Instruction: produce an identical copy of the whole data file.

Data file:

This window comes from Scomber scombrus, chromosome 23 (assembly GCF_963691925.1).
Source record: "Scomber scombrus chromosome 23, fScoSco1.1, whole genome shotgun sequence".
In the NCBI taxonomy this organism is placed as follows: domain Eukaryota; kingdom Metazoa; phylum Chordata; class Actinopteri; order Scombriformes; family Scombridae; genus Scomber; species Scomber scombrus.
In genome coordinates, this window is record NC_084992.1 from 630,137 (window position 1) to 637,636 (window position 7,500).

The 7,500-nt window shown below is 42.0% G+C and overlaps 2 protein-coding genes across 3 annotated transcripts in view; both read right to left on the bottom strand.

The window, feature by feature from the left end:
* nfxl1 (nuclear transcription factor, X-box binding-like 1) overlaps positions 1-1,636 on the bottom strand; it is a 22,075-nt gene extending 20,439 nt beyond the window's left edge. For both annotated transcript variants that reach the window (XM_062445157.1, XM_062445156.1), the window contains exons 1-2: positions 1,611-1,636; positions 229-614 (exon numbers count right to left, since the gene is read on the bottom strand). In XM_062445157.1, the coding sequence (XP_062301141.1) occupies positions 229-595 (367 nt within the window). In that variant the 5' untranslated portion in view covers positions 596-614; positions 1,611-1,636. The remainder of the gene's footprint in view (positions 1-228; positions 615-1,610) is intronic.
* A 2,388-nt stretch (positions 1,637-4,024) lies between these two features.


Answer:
This window comes from Scomber scombrus, chromosome 23 (assembly GCF_963691925.1).
Source record: "Scomber scombrus chromosome 23, fScoSco1.1, whole genome shotgun sequence".
In the NCBI taxonomy this organism is placed as follows: domain Eukaryota; kingdom Metazoa; phylum Chordata; class Actinopteri; order Scombriformes; family Scombridae; genus Scomber; species Scomber scombrus.
In genome coordinates, this window is record NC_084992.1 from 630,137 (window position 1) to 637,636 (window position 7,500).

The 7,500-nt window shown below is 42.0% G+C and overlaps 2 protein-coding genes across 3 annotated transcripts in view; both read right to left on the bottom strand.

The window, feature by feature from the left end:
* nfxl1 (nuclear transcription factor, X-box binding-like 1) overlaps positions 1-1,636 on the bottom strand; it is a 22,075-nt gene extending 20,439 nt beyond the window's left edge. For both annotated transcript variants that reach the window (XM_062445157.1, XM_062445156.1), the window contains exons 1-2: positions 1,611-1,636; positions 229-614 (exon numbers count right to left, since the gene is read on the bottom strand). In XM_062445157.1, the coding sequence (XP_062301141.1) occupies positions 229-595 (367 nt within the window). In that variant the 5' untranslated portion in view covers positions 596-614; positions 1,611-1,636. The remainder of the gene's footprint in view (positions 1-228; positions 615-1,610) is intronic.
* A 2,388-nt stretch (positions 1,637-4,024) lies between these two features.